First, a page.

The Anderson family grew by five in the space of one hour Friday. And parents Carrie and Anthony Anderson were shedding happy tears as a result.
National Adoption Day in Kern County was held at the Juvenile Justice Center in east Bakersfield, as it is each year, to raise awareness about the need for more forever families for children in the foster care system.
But when the Andersons adopted five siblings — all between 2 and 6 years of age — during one hearing, they left Judge Raymonda Marquez both moved and amused.
"I'm told that you have been coaching football for the last 13 years," Marquez said to the adoptive father, whose family was doubling in size.
"I wonder ... whether you aren't secretly forming a football team of your own."
Jokes aside, the judge had high praise for the Andersons, who have three biological children, each of whom were also present in the courtroom.
"Mr. Anderson, it's my favorite moment when the father tears up," she said to the dad, who was indeed showing the emotion of someone taking on a lifetime of responsibility and dedicating a lifetime of love to Brandi, 6; Matthew, 4; Jeremiah, 3; and the 2-year-old twins, Elijah and Nathaniel.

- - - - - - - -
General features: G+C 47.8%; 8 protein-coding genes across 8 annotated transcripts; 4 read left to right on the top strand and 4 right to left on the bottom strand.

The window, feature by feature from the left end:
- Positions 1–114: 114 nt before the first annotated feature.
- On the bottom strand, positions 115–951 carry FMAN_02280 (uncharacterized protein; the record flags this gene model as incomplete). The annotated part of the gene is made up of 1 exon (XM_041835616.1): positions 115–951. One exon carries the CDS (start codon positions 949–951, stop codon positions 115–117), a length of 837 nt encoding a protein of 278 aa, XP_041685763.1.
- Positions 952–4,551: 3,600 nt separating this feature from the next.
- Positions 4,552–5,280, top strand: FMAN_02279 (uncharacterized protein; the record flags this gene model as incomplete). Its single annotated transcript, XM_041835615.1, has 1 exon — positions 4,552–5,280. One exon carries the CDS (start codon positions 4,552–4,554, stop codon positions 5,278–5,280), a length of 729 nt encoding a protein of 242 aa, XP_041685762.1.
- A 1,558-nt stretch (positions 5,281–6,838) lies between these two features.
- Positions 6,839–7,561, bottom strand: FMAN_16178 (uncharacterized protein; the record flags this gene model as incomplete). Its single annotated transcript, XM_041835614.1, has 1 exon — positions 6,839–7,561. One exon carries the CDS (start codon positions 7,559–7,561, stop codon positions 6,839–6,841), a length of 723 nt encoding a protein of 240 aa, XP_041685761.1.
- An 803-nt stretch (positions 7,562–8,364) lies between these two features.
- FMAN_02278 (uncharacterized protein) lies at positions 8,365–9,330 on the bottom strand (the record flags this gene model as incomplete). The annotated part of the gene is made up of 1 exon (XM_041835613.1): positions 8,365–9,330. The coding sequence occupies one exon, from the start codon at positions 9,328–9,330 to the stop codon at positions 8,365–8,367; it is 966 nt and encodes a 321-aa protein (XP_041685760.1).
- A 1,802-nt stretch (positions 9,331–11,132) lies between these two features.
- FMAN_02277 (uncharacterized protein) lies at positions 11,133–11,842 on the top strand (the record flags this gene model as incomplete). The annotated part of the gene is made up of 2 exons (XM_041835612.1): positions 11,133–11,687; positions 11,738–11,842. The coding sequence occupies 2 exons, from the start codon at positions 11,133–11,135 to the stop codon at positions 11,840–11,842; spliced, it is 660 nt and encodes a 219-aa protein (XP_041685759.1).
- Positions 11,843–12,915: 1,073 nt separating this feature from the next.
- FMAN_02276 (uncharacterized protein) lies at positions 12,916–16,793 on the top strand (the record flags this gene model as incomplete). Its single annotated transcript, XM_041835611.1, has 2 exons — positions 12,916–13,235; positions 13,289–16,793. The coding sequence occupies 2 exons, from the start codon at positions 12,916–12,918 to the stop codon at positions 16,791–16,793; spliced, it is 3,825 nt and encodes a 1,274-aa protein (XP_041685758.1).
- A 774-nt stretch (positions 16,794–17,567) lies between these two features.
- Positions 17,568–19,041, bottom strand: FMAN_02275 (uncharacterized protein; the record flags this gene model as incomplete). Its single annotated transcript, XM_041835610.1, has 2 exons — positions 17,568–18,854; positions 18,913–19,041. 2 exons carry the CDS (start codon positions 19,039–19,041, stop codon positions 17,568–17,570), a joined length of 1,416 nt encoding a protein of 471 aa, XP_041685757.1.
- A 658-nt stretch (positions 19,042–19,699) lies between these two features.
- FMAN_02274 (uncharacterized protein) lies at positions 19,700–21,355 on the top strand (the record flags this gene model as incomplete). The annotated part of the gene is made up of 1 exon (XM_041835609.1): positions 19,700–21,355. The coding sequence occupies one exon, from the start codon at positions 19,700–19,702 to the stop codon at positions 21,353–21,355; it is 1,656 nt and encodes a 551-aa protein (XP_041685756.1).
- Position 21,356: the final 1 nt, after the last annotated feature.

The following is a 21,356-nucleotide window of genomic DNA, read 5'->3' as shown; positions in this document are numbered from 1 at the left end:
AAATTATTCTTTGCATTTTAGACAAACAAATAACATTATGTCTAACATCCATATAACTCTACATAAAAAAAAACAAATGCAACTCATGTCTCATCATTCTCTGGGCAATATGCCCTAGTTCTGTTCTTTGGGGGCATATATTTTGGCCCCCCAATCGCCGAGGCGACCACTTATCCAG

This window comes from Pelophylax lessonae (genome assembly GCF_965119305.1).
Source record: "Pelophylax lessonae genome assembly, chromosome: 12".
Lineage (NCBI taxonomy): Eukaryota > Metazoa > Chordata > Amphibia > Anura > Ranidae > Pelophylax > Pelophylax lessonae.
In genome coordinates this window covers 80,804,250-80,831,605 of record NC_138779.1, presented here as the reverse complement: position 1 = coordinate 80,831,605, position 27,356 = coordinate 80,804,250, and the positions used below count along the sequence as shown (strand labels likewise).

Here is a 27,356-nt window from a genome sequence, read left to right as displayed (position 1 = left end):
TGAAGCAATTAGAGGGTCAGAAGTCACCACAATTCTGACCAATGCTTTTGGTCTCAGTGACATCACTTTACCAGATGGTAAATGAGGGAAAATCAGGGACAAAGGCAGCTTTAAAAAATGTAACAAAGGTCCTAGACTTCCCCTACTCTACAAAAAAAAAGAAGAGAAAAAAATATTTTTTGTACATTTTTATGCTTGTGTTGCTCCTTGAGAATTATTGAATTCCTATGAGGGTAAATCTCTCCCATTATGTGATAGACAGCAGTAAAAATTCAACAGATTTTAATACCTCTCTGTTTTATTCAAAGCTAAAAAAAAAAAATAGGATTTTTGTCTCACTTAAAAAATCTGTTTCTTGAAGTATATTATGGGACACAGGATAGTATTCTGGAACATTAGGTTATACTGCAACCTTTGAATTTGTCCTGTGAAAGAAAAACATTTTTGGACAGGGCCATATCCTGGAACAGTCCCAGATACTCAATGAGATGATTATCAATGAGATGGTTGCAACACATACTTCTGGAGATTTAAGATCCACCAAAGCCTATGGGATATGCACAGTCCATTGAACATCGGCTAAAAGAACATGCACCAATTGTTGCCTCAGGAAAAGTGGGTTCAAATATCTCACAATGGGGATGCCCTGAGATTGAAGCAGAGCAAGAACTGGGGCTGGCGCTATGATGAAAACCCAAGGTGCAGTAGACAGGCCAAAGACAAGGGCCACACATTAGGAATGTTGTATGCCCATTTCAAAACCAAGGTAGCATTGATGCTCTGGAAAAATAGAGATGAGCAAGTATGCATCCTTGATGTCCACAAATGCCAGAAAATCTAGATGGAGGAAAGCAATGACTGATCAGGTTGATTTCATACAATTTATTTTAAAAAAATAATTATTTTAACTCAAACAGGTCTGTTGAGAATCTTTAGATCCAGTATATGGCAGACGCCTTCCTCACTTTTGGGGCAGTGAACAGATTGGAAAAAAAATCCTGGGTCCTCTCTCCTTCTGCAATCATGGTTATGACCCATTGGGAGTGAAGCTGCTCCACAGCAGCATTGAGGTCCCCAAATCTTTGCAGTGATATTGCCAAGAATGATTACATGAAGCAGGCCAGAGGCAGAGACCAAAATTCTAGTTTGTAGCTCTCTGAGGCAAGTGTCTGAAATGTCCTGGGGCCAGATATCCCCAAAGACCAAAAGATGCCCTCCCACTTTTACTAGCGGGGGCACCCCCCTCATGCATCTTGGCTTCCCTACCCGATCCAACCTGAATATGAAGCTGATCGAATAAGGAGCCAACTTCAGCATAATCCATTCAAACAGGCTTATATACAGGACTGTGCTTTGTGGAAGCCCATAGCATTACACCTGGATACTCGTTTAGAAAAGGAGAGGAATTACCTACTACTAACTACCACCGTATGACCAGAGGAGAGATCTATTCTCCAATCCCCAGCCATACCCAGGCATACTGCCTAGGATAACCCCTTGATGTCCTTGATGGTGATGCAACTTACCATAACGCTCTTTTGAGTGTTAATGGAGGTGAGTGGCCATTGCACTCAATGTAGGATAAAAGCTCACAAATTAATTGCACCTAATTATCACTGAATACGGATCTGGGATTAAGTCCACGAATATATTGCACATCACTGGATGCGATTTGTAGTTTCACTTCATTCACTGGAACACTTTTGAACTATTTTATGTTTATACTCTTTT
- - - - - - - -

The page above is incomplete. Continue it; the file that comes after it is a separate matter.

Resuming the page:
At a news conference before the hearings began, Judge John Brownlee, one of four judges presiding over some 40 adoptions scheduled Friday, told those gathered he was adopted at birth by the Brownlee family.
"The opportunities they provided to me makes me the luckiest man on the face of the earth," he said.
Adoption Day is his favorite day of the year as a judge, Brownlee said, and the joy and love evident in those familial unions are polar opposite to the criminal cases he typically presides over — "basically death and destruction," he said.
Each adoption was a story in itself. In a nearby courtroom, Nong and Moua Vang, of Fresno, were asking the court to allow them to become the parents of 5-year-old Emma, a medically fragile foster child born with a condition that requires lifelong 24-hour care, with a trach and a feeding tube.
Adopting such a child might seem daunting for some, but for the Vangs, who have three young biological children, Emma was exactly who they were praying for.
When they brought her home as a foster daughter 20 months ago, Emma was in a wheelchair. But at Friday's event, dressed in a red princess skirt and a "Team Vang" T-shirt, Emma was walking and smiling and talking into a microphone provided by a videographer.
"There's nothing that can stop her doing what she wants to do," said Emma's new mom, who is a nurse by profession.
"It's life-changing," she said of the adoption. "But with unconditional love, these kids blossom."